Tuesday, 19 May 2015

That haven under the hills: memoirs of Yallock Village 1928-1940 by Freda Thomas

The Koo-Wee-Rup Swamp Historical Society has a small booklet written by Freda Thomas about her time spent living in Yallock.  Yallock was a settlement based around Finck's Road, O'Brien's Road, School Road and Hall Road  - the use of the name Yallock began to decline after the Bayles Railway Station opened in 1922 and the area is now known as Bayles. The Thomas family - father Wallace, mother Louise and daughter Freda, had been living on a farm in Caldermeade when, due to the Depression, the landlord had to sell the farm so the family had to move and they began searching for a property. What follows are some of Freda’s memories. This has been transcribed it in the same manner that it was written. 

‘There’s a fifty acre farm for lease at Yallock Village’, said Uncle Tony Pellissier, who then lived near the Yallock Creek on the Koo-wee-Rup Swamp.

The said property was situated on O’Briens Road, near the Yallock Hall, advised Mr Albert Woodman, Land Agent in Koo-Wee-Rup township.

We motored out to inspect the farm and assess the possibilities in August 1928.

Yes, there it was, almost square in survey with surface fall to the back - creek direction to roadside frontage - a 5 roomed weatherboard house with a high 'snow thrown’ corrugated iron roof and surrounded by an orchard of ‘mixed’ fruit trees. Further to explore big hay and milking sheds.

Acreage expanse also boasted 4 ironbark gum trees and 2 small conifers for shade and a boxthorn hedge for a windbreak. Mid farm an antique windmill delivered waterstream from a bore. Pasture was poor - weeds mostly as the land had been ploughed in an attempt to grow root crops (potatoes)

Strangely, at a distance of half a kilometre the soil changes to a famous ‘swamp peat strip’, where many greatly productive potato crops were later grown. This was heavy clay soil and proved to be unsuitable for cultivation but with appropriate drainage and planned attention to topsoil would be ideal for growth of rye grass and clovers. As my parents intended to pursue dairy farming this would be suitable ground cover.

After much parental discussion and deliberation -  ‘this farm is exactly what we need’ said my father - the one who made decisions - and he proved to be so right.

We moved into ‘Avalon Park’ on 6th October 1928. It was a beautiful spring day and as we gazed at the distant blue hills forming a half loop around the area, we were positive that we found our ‘Haven under the hills’.

I, Freda May, soon settled in at the local school, about 30 pupils.

One schoolroom for all grades and one teacher, at that time Mr Harry Stride. He and his wife lived in the adjacent schoolhouse. The land block was about 2 acres in area and included playing area with tennis courts (2) shelter shed and a  pony paddock (as many scholars travelled to school on horseback)  Later teachers were Mr William Wilson and Thomas Dunne - temporary teacher was F.H Duffy.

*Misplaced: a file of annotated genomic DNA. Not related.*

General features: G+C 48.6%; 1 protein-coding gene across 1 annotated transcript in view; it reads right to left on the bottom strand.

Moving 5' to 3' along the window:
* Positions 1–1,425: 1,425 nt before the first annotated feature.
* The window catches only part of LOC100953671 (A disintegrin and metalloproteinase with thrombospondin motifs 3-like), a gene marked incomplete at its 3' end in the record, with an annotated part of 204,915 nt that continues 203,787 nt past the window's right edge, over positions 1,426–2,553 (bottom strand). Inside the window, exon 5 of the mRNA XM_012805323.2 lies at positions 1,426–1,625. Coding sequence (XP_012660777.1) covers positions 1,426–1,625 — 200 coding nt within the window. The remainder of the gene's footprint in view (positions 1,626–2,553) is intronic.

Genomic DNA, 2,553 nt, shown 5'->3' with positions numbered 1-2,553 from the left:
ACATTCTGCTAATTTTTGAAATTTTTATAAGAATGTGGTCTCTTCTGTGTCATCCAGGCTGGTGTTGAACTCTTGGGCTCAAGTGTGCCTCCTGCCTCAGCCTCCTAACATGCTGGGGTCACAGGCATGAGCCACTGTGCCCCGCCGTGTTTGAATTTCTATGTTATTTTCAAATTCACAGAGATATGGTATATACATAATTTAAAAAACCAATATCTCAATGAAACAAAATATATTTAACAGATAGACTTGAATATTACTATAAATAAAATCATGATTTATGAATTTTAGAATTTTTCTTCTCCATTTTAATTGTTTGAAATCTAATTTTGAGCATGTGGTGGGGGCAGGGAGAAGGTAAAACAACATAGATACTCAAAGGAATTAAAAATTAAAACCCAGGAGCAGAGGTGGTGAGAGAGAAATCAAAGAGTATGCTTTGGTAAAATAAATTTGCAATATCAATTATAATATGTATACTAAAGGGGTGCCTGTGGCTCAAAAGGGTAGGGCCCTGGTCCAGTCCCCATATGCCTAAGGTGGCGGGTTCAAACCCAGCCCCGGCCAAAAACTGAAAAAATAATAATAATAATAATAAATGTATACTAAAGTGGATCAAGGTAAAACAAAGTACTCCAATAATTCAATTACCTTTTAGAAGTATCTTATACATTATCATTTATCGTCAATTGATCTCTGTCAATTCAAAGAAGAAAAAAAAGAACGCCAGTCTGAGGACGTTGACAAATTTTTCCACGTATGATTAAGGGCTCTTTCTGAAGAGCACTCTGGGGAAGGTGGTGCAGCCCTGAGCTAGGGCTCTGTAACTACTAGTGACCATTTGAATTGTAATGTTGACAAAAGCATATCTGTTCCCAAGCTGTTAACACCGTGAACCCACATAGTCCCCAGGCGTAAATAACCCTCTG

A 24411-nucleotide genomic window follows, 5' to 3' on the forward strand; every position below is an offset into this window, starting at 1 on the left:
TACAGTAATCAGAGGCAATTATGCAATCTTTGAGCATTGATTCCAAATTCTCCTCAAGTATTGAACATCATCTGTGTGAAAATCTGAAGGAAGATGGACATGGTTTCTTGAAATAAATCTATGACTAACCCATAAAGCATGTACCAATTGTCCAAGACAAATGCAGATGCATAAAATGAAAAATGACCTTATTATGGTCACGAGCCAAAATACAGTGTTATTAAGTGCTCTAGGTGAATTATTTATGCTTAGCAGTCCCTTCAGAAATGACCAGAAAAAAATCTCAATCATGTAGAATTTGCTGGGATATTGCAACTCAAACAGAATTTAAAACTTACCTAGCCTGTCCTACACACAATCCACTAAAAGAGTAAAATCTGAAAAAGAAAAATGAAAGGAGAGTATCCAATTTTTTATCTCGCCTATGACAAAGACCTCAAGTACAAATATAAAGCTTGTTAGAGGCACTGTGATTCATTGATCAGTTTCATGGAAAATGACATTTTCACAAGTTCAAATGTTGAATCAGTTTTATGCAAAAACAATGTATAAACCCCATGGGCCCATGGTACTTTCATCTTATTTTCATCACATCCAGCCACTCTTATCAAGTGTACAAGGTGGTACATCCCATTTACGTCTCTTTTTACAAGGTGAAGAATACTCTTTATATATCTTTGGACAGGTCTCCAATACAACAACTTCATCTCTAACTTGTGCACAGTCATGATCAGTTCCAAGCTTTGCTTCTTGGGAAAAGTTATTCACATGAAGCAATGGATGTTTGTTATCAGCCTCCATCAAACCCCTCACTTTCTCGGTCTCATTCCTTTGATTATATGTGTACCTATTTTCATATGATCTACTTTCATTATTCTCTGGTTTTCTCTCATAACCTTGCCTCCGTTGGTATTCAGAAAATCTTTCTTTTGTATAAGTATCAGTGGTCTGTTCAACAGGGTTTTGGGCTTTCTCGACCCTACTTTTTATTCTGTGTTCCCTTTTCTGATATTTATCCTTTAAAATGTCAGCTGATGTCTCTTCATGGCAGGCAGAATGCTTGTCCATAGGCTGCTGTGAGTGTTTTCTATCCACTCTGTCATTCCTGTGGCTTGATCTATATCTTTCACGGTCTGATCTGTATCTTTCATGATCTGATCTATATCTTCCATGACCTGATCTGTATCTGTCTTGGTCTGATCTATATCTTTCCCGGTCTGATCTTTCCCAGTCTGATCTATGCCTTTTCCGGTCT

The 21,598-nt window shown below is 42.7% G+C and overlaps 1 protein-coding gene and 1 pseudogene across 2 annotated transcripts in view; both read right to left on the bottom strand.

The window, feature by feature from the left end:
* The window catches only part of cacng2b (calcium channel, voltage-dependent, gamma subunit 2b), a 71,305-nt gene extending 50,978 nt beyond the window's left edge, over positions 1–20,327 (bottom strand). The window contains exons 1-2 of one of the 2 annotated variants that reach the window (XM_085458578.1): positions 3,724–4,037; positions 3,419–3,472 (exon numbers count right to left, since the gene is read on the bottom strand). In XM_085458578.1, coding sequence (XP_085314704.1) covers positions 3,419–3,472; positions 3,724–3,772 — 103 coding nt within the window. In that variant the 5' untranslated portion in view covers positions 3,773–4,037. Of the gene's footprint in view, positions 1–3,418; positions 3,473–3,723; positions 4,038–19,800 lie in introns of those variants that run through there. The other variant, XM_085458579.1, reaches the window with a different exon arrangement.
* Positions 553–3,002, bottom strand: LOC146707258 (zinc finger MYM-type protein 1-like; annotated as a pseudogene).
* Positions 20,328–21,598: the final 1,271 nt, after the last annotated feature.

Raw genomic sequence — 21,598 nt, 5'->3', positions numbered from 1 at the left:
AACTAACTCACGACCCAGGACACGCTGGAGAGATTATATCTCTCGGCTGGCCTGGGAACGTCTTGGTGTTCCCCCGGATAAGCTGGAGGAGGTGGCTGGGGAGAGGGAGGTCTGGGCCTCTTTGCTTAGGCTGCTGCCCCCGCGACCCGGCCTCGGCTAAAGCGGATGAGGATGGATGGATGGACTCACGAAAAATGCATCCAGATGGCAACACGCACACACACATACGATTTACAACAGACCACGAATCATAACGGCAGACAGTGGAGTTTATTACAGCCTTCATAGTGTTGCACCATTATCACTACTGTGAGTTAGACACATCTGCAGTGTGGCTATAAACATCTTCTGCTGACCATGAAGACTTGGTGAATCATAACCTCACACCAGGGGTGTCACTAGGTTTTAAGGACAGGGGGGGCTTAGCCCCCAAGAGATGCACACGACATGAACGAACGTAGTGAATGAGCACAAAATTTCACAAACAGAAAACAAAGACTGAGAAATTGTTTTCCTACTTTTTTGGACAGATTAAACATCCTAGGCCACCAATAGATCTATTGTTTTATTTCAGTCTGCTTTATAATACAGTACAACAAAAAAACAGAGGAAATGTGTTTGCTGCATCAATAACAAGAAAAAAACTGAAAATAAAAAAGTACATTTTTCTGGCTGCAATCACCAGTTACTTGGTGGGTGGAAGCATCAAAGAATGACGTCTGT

Yallock State School, 1933
Photograph: Koo-Wee-Rup Swamp Historical Society collection

Local social areas also included a Large Public Hall with Soldiers Memorial Hall (1914-1918)  attached (big hall later removed to Bayles), the Anglican Church (St Saviours) a Methodist Church and the Yallock Village Post Office was housed in a room at the home of Mr Richard Games.  ‘Post Office’ was identified by a large red Posting Box at the gate - but in my memory always housed a hive of very active bees!!

School, Hall, Churches and Post Office were all situated some distances apart - School on School Road, Hall on Hall Road, Anglican Church on Games Lane and Methodist Church on Hall Road, half a mile from the Hall.

As a child I never could see the reason for this spread of buildings except to believe early settlers had expected a great city to develop in the years ahead. Later it was revealed that the donations of land by various settlers had dictated the building sites.

My parents soon went about their plans and endeavour to improve our farm buildings and pasture and establish a profitable way of life, erstwhile wresting with attendant economic problems of the times which were many and extreme

We soon began to meet and know our neighbours and local community. As it was a farming area we had all in common with shared problems. Very few people had cars, a few Fords and Chevrolets (4 cylinder jobs - indestructible engines) soft tops (£190 to purchase; petrol  29c per gallon.)

Horse drawn jinkers, bicycles or even walking was the general rule for visiting or business trips.

Meeting grounds socially were at Church or local hall. The latter being venue of bi-monthly Euchre Party (cards) and Dance (old -time!) or Christmas tree annual celebration. These occasions were organised by the ladies of the Church Guild or School Mothers Club and caused great excitement. Everyone attended; all ages came to enjoy the time spent together.

People visited from Catani, Bayles, Yannathan and Koo-Wee-Rup but it was evident that a definite Yallock Community existed. Those included came from an easily defined areas of about 50 farms.

 Yallock State School. It closed in the 1970s or 1980s and I believe the building has been demolished.
Photograph: Koo-Wee-Rup Swamp Historical Society collection

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